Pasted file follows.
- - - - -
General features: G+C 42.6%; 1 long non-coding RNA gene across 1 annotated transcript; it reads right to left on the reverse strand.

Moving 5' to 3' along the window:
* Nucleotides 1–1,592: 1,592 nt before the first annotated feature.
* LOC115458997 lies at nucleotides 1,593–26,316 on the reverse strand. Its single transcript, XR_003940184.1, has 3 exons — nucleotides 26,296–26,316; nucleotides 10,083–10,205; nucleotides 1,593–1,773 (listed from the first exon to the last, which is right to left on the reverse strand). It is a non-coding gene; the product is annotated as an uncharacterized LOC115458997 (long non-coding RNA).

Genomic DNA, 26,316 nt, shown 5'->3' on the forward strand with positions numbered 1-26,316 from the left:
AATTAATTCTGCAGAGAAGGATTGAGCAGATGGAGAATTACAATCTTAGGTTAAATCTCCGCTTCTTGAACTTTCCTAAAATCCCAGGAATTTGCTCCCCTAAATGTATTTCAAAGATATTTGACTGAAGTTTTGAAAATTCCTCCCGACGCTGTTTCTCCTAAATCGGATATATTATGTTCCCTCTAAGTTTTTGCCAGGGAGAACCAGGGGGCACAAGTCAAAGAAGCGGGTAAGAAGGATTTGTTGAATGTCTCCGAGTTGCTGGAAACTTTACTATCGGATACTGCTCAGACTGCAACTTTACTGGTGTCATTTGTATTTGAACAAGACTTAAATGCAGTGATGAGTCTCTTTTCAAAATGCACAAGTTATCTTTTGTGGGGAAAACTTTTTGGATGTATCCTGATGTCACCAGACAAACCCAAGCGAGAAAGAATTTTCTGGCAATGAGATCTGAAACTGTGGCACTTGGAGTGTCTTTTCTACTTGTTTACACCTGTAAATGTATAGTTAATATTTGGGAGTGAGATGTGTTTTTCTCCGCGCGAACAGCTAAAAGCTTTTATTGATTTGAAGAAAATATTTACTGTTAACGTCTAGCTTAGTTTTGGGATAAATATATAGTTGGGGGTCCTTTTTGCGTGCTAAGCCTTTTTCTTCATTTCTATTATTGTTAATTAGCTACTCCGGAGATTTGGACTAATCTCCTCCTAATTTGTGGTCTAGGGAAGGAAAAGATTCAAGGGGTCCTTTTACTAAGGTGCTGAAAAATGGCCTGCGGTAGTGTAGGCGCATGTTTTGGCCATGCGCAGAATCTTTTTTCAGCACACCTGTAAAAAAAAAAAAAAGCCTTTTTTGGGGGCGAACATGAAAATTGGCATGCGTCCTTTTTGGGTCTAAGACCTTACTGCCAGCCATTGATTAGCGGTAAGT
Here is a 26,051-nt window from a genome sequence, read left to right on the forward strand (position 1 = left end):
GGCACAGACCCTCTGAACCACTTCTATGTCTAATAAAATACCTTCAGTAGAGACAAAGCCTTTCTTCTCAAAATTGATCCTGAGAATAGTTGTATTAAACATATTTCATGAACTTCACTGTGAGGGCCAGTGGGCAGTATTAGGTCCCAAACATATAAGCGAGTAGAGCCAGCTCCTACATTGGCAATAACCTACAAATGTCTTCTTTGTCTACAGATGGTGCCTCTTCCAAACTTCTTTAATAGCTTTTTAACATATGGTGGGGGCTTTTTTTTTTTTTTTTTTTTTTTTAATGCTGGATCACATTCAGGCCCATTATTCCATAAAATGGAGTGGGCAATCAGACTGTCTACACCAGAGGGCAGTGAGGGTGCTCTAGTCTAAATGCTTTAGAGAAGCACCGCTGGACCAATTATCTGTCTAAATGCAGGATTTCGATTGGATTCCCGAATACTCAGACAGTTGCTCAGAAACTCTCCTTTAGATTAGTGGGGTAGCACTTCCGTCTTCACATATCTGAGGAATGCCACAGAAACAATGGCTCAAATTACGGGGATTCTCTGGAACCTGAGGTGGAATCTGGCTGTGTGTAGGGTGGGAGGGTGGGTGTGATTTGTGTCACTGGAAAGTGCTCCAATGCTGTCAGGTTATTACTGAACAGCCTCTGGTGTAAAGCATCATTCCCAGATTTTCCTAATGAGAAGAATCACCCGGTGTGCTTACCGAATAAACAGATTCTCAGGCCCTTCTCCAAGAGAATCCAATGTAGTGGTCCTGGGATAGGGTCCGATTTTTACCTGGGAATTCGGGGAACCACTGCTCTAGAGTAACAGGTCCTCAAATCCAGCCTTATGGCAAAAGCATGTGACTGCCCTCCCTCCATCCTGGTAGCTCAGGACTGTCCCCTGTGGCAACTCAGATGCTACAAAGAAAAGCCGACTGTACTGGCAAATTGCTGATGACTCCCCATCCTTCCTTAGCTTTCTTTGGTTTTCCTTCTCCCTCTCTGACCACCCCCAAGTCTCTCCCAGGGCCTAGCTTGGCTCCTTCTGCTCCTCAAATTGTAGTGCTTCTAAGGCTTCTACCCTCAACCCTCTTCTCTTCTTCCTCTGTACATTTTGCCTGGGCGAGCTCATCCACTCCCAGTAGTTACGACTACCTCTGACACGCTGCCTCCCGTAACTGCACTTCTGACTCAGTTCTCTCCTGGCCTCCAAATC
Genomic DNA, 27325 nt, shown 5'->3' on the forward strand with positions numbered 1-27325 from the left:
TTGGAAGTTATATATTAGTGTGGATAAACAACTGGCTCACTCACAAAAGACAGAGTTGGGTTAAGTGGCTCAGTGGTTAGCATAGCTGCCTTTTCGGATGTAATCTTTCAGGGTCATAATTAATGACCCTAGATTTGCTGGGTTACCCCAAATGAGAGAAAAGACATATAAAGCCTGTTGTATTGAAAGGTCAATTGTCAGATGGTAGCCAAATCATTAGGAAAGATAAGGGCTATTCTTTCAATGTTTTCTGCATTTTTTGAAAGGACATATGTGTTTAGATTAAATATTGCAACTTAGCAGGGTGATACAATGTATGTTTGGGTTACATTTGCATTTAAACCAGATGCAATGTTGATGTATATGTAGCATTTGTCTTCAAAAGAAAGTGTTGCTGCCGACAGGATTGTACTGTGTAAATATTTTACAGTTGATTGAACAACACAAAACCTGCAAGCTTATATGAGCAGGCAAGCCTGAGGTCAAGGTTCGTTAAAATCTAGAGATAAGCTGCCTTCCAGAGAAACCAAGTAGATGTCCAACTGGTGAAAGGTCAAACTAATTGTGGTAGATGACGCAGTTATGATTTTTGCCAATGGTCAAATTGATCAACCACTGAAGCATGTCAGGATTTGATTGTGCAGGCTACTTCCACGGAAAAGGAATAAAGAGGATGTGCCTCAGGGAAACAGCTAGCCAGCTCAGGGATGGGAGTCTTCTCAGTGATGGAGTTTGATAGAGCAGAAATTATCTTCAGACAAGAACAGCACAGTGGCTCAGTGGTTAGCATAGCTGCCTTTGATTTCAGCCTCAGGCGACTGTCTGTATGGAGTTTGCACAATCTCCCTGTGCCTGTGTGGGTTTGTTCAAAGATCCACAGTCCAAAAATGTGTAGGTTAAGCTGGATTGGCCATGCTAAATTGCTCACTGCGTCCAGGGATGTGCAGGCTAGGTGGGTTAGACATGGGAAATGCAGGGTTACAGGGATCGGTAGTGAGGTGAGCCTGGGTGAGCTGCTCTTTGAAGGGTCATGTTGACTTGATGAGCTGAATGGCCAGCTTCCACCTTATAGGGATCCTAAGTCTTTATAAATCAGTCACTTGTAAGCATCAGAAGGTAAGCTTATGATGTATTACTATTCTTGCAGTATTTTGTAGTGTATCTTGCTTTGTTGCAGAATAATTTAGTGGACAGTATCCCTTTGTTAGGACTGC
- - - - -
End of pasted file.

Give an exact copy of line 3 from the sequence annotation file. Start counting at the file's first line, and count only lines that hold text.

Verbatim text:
* Nucleotides 1–1,592: 1,592 nt before the first annotated feature.